Rick Laird, whose bass guitar skills graced a number of jazz rock’s most prominent fusion bands in the 1970s, died Sunday at age 80. No cause of death was given, but he recently had entered hospice care.
Laird’s work was part of pioneering groups the Mahavishu Orchestra and Return to Forever in the 1970s, the decade where the genre took off. He also worked with jazz greats Wes Montgomery, Buddy Rich and Sonny Rollins during his career.
Born in Dublin in 1941, Laird moved to New Zealand at 16, then returned to the UK in 1962. While in New Zealand, he had established himself on that country’s and Australia’s jazz scenes as an upright bassist.
Upon his UK return, he worked with keyboardist Brian Auger, touring with him and meeting his future bandmate, John McLaughlin.
Laird won a scholarship to Berklee College of Music in Boston, and moved to that city at age 25. He then transitioned from upright bass to the electric model. That opened the door to join forces with McLaughlin when he came calling to form the Mahavishnu Orchestra, one of the early pioneers of jazz-rock fusion.
Laird, McLaughlin, drummer Billy Cobham, keyboardist Jan Hammer and violinist Jerry Goodman became a unit respected for its musical prowess and its intensity, blending elements of classical, rock and jazz into live performances that became must-see for fans of the genre. Laird was with them from 1971-73, playing on the group’s first two studio albums, including the classic debut, The Inner Mounting Flame, and its follow-up, Birds of Fire. He also was part of a live album, Between Nothingness & Eternity.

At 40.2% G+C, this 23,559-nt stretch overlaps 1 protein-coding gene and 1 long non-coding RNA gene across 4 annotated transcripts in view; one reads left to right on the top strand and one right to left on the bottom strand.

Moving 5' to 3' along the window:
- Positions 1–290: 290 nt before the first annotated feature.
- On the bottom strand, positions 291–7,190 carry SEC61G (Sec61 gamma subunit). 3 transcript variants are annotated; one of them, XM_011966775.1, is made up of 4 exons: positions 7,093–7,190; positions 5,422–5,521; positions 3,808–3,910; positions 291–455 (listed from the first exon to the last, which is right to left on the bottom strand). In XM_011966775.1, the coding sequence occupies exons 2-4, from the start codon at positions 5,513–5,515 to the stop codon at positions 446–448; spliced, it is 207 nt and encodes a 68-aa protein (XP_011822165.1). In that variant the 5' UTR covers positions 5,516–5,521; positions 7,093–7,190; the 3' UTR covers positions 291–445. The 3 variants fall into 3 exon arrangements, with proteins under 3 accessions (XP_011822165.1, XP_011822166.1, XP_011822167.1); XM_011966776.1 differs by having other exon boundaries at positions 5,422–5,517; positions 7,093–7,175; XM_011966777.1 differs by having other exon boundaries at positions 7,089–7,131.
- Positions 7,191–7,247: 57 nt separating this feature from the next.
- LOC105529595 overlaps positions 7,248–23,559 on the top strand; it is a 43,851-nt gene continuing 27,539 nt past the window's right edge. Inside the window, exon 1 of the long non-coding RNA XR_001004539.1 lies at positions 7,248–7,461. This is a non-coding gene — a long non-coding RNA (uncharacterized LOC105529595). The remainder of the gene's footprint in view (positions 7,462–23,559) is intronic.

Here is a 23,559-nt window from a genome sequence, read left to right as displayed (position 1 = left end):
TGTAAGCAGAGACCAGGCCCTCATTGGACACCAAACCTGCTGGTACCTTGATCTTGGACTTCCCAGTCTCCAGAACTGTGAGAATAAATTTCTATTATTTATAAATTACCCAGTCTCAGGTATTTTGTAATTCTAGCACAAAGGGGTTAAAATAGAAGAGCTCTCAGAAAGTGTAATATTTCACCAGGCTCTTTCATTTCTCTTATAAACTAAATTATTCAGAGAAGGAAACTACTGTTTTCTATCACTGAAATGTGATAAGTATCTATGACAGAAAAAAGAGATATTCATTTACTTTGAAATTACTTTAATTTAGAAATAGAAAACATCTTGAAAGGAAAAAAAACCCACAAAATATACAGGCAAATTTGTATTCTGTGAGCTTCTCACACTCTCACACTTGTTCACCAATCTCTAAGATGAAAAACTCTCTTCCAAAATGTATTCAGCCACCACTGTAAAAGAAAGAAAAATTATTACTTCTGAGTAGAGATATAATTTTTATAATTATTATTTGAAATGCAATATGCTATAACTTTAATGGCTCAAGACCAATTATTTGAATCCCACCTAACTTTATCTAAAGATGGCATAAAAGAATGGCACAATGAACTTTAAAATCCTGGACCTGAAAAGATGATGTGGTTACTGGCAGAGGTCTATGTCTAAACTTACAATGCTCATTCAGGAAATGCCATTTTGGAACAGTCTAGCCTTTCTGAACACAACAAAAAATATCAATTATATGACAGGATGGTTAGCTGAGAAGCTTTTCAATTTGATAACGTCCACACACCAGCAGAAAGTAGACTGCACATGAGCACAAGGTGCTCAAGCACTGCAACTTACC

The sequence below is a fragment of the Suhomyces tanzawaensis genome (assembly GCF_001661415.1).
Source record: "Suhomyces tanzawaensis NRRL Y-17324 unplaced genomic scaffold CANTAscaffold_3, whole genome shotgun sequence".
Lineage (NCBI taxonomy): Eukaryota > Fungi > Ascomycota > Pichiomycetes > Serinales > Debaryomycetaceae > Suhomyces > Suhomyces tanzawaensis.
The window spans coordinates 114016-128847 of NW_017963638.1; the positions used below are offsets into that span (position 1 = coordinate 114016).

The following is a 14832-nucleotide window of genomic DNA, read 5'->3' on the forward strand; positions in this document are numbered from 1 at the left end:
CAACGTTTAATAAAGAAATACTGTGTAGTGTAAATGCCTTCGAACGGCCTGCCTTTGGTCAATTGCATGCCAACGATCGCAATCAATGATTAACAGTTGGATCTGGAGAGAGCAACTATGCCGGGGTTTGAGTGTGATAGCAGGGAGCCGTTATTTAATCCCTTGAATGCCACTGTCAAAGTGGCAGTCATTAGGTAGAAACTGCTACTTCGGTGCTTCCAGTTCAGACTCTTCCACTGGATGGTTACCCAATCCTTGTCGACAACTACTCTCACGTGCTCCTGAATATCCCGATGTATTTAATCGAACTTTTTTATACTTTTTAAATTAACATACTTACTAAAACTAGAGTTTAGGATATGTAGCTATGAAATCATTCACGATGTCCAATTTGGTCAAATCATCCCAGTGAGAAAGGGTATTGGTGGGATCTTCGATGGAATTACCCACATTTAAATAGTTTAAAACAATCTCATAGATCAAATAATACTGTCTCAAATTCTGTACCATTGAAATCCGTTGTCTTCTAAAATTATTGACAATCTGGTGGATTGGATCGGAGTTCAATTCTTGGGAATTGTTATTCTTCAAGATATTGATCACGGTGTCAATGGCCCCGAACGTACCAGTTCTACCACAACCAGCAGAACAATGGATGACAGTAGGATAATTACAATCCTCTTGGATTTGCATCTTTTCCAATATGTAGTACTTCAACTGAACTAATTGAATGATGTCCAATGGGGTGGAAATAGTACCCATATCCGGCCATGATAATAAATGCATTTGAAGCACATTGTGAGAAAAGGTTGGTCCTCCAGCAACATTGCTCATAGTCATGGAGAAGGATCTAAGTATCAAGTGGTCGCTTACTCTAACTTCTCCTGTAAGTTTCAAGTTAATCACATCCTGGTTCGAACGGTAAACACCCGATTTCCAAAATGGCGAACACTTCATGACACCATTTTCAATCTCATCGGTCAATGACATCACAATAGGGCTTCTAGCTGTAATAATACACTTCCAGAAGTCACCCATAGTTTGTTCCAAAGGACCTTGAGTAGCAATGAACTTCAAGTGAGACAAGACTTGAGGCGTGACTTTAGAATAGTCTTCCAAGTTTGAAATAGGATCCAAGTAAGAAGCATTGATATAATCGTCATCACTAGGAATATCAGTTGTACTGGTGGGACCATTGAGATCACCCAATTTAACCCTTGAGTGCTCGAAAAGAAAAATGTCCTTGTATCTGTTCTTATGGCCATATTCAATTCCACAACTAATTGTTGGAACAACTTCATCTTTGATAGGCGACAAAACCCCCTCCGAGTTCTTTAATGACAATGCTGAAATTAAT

He then transitioned to live and studio dates for various band leaders, but briefly replaced Stanley Clarke in Return to Forever in 1978. (His former band leader in that group, Chick Corea, died in February).
After that, Laird issued a solo album, 1979’s Soft Focus.
He retired from music in 1982, focusing on photography, specializing in shots of some of the musical greats he knew.
McLaughlin wrote on Twitter, “RIP brother Rick Laird. What great memories we have. Miss you!!!”
Cobham also posted a tribute on his Facebook page, which read, “To all who were close to the M.O. you knew that the most dependable person in the band was the bass player.
“He played what was necessary to keep the rest of us from going off our musical rails. He was my rock and allowed me to play and explore musical regions that I would not have been able to navigate without him having my back!
“Rick Laird bid this world goodbye at sun up this morning. Already I miss his likeness and voice that was featured in the powerful quietness and authority he projected on and off the stage. The body is going but the persona will remain as an influence on whatever I play for the rest of my days. I miss him already.”
No information on survivors beyond a daughter or memorial plans was immediately available.